I love you dad. But I found someone else.

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FREEDOM OF CHOICE

Devo
Released: May 1980
Label: Warner Bros.
Cover art: Artrouble

Told by Mark Neel

My dad was a bit of a music head. He had a great system: Tall Harman Kardon speakers, the Carver amp, all the nice stuff. He was a huge audiophile from the day I can remember. I grew up going to Stones concerts.

My mom was a huge Beatles fan, so we grew up with them. I know every lyric to every Beatles song. So we were exposed to great music. We loved it, my brother and I did, but it wasn’t the same as us going out and discovering it.

My brother is Greg, 13 months younger than me. We were like Irish twins, really. Either best of friends or fighting like cats and dogs. We lived in Fort Collins, Colorado, but we were in L.A., visiting my grandmother. I would have been in seventh grade. I convinced her to take us to the music store. That was our coup for the trip, to come back with the latest Devo album. It was a red album; a picture of them with the red trapezoid hats and the helmets.

We were already listening to a lot of Devo. They had come out earlier with “Duty Now for the Future” and we had seen them live. It was the first show we convinced my Dad to take us to: 1978 at Macky Auditorium in Boulder.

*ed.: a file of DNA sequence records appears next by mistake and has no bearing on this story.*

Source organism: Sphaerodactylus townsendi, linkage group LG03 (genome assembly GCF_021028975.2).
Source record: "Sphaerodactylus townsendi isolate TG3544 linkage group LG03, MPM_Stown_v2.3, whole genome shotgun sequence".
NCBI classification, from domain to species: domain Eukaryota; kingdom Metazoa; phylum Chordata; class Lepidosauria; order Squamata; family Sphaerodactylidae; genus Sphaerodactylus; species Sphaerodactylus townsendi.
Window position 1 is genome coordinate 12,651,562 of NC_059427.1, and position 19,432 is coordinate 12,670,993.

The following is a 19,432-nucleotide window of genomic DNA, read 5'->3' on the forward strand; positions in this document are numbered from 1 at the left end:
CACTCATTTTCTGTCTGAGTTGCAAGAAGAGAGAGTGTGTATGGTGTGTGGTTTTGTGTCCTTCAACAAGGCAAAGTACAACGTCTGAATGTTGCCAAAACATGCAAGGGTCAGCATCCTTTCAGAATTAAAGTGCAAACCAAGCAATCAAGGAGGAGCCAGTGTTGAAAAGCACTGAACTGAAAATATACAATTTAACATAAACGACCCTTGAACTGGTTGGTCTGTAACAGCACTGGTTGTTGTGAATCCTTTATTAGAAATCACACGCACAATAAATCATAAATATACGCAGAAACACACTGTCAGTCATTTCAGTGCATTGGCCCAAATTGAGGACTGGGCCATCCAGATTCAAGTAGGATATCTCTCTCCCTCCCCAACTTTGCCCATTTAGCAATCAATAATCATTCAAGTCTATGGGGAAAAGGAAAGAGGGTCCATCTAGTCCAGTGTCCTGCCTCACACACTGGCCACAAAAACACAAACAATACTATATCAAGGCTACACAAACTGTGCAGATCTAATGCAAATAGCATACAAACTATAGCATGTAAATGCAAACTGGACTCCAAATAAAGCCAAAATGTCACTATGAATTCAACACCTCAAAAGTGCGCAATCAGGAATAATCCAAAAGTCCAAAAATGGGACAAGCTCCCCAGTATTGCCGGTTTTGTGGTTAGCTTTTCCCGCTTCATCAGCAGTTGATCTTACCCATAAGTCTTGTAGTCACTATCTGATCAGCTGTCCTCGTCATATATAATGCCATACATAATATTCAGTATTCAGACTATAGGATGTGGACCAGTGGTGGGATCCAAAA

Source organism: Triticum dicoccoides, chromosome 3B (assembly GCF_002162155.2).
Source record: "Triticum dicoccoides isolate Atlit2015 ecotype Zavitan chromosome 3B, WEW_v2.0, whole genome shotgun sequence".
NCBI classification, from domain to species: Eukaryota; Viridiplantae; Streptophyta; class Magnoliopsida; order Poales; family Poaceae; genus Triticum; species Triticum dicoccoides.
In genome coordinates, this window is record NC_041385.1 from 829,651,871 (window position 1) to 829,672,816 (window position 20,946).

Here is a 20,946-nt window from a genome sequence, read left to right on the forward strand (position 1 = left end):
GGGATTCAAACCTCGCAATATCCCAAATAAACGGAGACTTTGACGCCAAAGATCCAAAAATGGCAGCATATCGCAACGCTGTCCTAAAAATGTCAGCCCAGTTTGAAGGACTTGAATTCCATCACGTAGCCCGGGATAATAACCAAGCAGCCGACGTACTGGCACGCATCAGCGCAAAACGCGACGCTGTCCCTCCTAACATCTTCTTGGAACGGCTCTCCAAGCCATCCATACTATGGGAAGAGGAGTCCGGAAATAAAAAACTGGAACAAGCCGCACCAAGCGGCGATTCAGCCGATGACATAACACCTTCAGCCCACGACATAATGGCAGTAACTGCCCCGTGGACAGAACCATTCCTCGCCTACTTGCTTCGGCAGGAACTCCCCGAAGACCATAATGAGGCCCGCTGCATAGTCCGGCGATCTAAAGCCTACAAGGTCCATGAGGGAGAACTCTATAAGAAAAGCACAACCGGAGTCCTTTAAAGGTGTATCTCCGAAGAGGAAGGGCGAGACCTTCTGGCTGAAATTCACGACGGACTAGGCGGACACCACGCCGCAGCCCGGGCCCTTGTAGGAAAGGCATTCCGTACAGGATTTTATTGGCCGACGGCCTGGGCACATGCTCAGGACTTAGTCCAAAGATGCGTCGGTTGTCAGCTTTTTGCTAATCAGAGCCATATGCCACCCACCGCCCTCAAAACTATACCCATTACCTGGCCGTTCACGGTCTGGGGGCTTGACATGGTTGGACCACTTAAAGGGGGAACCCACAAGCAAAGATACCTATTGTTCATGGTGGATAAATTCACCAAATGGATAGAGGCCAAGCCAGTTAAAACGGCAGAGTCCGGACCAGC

My parents were separating around then. It was the 1970s, the waterbed phase. All that craziness and all that shit blew up on all of them. The divorce kind of forged our relationship, my brother and I. When you look at the hierarchy of family, he’s the closest relative I have who I can count on. Not that you can’t count on your parents, but at that time, you don’t think you can, because all of a sudden the divorce is blowing up, that whole dynamic.

So for me, the album is the breakout of how I’m now becoming my own person, or we’re becoming our own people. We were heavily ingrained into my parents’ music culture, and Devo was kind of the start us being able to branch out on our own, and bring new music into the equation. We actually turned our Dad into a huge Devo head.

Devo and Human League and Ultra Vox were true New Wave bands. To me, New Wave was really taking the synthesizer and making it the lead instrument, not the guitar, which was very unusual. That’s kind of that what I think allowed them to break free of rock, so to speak.

It’s a great album. It was a deep track album. “Whip It” is the best known, but it’s probably the weakest song on the whole album. “Girl You Want” – a great song. And “Chains of Steel.”

But it was also kind of a demarcation in our growth in terms of music. Foreigner, Boston, Kansas, all that stuff was still under the general rock genre. It was the thing that we shared with our Dad. Devo was really us branching out, and adding to the family music collective. Because Pink Floyd was awesome, but that was my dad’s band.

Mark Neel lives in Castle Rock, Colo. and still has the album. Interviewed by Stewart Schley on June 21, 2017.

Image by Source, Fair use, https://en.wikipedia.org/w/index.php?curid=210392